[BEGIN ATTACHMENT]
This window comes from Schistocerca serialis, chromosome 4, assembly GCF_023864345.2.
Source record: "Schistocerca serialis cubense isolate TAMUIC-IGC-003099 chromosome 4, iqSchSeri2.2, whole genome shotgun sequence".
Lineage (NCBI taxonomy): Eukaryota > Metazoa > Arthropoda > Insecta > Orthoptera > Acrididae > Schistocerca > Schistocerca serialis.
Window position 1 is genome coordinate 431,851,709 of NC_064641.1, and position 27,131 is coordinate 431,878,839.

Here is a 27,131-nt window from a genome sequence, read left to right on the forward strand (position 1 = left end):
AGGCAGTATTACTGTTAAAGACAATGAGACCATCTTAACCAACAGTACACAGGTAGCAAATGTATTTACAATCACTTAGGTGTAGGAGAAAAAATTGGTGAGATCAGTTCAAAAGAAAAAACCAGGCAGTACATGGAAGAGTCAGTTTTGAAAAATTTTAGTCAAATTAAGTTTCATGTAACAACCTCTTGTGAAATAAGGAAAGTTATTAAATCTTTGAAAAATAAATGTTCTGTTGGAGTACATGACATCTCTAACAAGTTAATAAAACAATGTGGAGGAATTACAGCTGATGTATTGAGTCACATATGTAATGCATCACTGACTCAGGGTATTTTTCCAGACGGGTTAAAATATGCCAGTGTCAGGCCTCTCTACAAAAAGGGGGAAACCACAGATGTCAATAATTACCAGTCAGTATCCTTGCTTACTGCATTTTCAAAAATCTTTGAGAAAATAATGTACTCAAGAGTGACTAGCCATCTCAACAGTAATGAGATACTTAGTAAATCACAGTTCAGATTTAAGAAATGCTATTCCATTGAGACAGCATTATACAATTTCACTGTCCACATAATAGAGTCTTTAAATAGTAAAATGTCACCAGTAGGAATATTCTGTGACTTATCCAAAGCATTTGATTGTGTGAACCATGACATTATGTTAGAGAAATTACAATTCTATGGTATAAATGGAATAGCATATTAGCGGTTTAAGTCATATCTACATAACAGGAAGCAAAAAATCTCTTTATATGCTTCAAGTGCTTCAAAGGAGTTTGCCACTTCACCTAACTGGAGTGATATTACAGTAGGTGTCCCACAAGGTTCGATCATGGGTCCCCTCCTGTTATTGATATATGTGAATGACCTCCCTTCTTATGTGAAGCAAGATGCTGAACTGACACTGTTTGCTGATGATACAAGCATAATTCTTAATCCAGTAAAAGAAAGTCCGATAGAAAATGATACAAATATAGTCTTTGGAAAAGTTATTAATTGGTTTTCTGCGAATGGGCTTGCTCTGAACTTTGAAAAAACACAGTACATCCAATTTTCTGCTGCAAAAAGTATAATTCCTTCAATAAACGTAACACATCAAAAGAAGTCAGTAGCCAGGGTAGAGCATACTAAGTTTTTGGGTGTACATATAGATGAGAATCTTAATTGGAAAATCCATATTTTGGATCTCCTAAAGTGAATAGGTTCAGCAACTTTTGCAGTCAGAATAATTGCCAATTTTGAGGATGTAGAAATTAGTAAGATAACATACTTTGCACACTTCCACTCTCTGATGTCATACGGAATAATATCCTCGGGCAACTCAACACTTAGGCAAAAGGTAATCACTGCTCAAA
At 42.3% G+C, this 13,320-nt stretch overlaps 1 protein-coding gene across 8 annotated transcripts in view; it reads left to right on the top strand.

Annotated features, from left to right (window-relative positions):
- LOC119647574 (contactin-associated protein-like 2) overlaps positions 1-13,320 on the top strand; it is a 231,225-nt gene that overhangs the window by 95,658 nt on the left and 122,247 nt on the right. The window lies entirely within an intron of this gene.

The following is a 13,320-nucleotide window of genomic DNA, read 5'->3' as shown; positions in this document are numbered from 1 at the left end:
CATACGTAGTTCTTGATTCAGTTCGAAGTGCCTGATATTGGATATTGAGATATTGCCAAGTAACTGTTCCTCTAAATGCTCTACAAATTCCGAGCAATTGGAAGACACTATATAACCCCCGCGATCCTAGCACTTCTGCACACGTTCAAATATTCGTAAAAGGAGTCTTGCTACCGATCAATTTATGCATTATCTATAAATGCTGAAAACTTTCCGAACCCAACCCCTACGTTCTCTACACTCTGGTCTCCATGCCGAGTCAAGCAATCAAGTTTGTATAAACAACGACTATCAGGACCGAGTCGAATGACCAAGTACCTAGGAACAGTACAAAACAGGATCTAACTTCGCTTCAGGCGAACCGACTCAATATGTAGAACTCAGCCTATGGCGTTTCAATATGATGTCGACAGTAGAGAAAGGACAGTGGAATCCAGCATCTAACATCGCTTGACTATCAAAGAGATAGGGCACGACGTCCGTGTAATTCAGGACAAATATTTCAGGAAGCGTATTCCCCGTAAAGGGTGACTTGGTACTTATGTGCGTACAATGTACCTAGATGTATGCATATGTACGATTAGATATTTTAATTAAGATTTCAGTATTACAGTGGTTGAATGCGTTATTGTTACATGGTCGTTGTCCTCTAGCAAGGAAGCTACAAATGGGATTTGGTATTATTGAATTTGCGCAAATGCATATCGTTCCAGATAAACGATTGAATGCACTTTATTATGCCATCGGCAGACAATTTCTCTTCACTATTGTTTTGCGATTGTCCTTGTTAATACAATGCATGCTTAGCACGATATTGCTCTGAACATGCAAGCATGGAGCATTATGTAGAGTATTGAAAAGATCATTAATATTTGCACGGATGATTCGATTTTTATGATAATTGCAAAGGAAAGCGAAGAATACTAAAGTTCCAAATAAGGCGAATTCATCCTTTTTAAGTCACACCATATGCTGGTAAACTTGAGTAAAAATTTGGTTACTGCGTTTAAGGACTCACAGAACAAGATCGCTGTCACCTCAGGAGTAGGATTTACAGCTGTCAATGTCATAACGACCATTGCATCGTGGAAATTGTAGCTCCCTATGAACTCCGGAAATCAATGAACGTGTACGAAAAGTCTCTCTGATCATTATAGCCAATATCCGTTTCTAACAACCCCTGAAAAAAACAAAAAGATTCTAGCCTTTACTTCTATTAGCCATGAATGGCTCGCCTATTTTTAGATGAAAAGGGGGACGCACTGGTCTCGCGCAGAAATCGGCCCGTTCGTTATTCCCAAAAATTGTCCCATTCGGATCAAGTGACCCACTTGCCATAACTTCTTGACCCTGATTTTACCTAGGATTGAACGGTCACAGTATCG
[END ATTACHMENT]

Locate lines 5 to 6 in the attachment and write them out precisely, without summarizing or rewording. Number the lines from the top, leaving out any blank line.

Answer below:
Here is a 27,131-nt window from a genome sequence, read left to right on the forward strand (position 1 = left end):
AGGCAGTATTACTGTTAAAGACAATGAGACCATCTTAACCAACAGTACACAGGTAGCAAATGTATTTACAATCACTTAGGTGTAGGAGAAAAAATTGGTGAGATCAGTTCAAAAGAAAAAACCAGGCAGTACATGGAAGAGTCAGTTTTGAAAAATTTTAGTCAAATTAAGTTTCATGTAACAACCTCTTGTGAAATAAGGAAAGTTATTAAATCTTTGAAAAATAAATGTTCTGTTGGAGTACATGACATCTCTAACAAGTTAATAAAACAATGTGGAGGAATTACAGCTGATGTATTGAGTCACATATGTAATGCATCACTGACTCAGGGTATTTTTCCAGACGGGTTAAAATATGCCAGTGTCAGGCCTCTCTACAAAAAGGGGGAAACCACAGATGTCAATAATTACCAGTCAGTATCCTTGCTTACTGCATTTTCAAAAATCTTTGAGAAAATAATGTACTCAAGAGTGACTAGCCATCTCAACAGTAATGAGATACTTAGTAAATCACAGTTCAGATTTAAGAAATGCTATTCCATTGAGACAGCATTATACAATTTCACTGTCCACATAATAGAGTCTTTAAATAGTAAAATGTCACCAGTAGGAATATTCTGTGACTTATCCAAAGCATTTGATTGTGTGAACCATGACATTATGTTAGAGAAATTACAATTCTATGGTATAAATGGAATAGCATATTAGCGGTTTAAGTCATATCTACATAACAGGAAGCAAAAAATCTCTTTATATGCTTCAAGTGCTTCAAAGGAGTTTGCCACTTCACCTAACTGGAGTGATATTACAGTAGGTGTCCCACAAGGTTCGATCATGGGTCCCCTCCTGTTATTGATATATGTGAATGACCTCCCTTCTTATGTGAAGCAAGATGCTGAACTGACACTGTTTGCTGATGATACAAGCATAATTCTTAATCCAGTAAAAGAAAGTCCGATAGAAAATGATACAAATATAGTCTTTGGAAAAGTTATTAATTGGTTTTCTGCGAATGGGCTTGCTCTGAACTTTGAAAAAACACAGTACATCCAATTTTCTGCTGCAAAAAGTATAATTCCTTCAATAAACGTAACACATCAAAAGAAGTCAGTAGCCAGGGTAGAGCATACTAAGTTTTTGGGTGTACATATAGATGAGAATCTTAATTGGAAAATCCATATTTTGGATCTCCTAAAGTGAATAGGTTCAGCAACTTTTGCAGTCAGAATAATTGCCAATTTTGAGGATGTAGAAATTAGTAAGATAACATACTTTGCACACTTCCACTCTCTGATGTCATACGGAATAATATCCTCGGGCAACTCAACACTTAGGCAAAAGGTAATCACTGCTCAAA